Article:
Many people who operate at a high level take steps to reduce the number of redundant decisions they make in their daily personal and professional lives. This includes setting a strict weekly schedule which doesn't vary ie. Gym work outs on set days at set times, having the same food for specific meals (breakfast), outsourcing tasks to assistants, and even how they dress -- by having a small set of outfits which are rotated (think Steve Jobs and his black turtle neck with jeans).
When aiming to travel abroad to backpack, it's important to not overpack on clothes (or anything else), since it's largely dead weight. Every extra pound you pack is compounded when on the trail. For people who live in North America it will come as a surprise to hear this, in many parts of the world, people wear the same clothes multiple days in a row. In NA you'd be asked "didn't you wear that yesterday?" if you wore the same shirt, more than one day. Here, I've seen my colleagues, and even my top boss, wear the same outfit multiple days in a row. It's nbd. The most people do this in NA is wearing something black all the time, any other colour and apparently it's too noticeable.
I anticipated this (wearing the same clothes), though not for the reason of saving laundry or reducing the quantity of clothes I brought. Before leaving, I knew I'd be in a climate which varied, would largely be hot, have me sweating, and I'd be doing a lot of activities such as yoga and hiking. I purchased a new wardrobe, all from the same store with a focus on soft colours, were made of sweat absorbing material and stylish enough I could wear in many environments. This included, pants, shorts, t-shirts and long sleeve shirts. Most importantly, I bought clothes that all matched each other. This is what I am referring to above, and the reason for buying all the clothes at the same time from the same store. This removes the obstacles of having to match clothing pieces. With everything coordinated, I can swap them all with each other and not worry about it! Furthermore, I bought the same number of of each item, so everything is interchangeable!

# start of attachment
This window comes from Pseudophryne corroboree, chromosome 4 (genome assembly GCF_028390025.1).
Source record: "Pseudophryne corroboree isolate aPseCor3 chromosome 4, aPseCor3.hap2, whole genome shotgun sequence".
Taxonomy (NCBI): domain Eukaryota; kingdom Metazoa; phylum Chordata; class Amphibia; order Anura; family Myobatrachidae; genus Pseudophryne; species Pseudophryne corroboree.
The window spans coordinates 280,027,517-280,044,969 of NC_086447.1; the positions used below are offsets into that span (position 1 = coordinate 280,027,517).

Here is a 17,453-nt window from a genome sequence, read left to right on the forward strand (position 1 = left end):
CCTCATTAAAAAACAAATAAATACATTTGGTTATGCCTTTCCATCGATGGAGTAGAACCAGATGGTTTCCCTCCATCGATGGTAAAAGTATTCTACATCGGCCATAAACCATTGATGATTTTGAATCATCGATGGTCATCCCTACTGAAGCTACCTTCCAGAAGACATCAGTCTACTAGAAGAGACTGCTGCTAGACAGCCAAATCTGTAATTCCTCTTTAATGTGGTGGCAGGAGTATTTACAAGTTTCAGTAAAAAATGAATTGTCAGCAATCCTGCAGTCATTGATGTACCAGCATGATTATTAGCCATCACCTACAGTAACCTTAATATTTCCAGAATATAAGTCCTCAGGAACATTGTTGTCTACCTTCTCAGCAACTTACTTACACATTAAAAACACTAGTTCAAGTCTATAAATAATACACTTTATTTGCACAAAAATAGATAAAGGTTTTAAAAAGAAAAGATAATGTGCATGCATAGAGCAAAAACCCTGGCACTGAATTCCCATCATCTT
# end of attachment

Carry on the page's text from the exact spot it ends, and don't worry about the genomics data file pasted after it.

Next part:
If you're a guy and want to go even further, and save yourself a bit more space and money, buy all your shorts as bathing suits, particularly quick dry ones. The quick dry will help with the sweating, and you'll always be ready to go for a swim! Clothes made of this material is light, the quick dry comes in handy in many situations. And if you're leaving the water and going to your next spot - you don't stay wet long. If fact, the bathing suit will air dry much faster than you will!
When it comes to packing your bag, I packed my clothes in plastic bags by item ie. Shirts together, boxers and socks together etc. This has multiple benefits. The first is being able to easily remove items and repack them without clutter. Having them in bags can also help against them getting wet if you haven't purchased a rain cover for your pack (which I highly advise).
For more information on how to distribute the weight in your pack, check out these links:
1. How remote you plan on being
Typically, people online suggest being under 30lbs, with some people even going as light at 15lbs! A rule others go by is under 25% of your body weight, and preferably at 20%. Check out these links on reducing the weight of your pack:
When I moved to China, my two bags combined, were about 40lbs. Not bad for my first time moving abroad to live. However, even just going around downtown Toronto, the bags became heavy quickly! I'm really going to have to reduce some weight before my backpacking trip next summer! Some big books I brought along, from TESOL as a cautionary note, will be the first to go. This alone should save me at least 10lbs. You also need to watch how much water you carry. It's the heaviest item you'll be carrying on a density/volume basis.
I look forward to seeing you on the trails!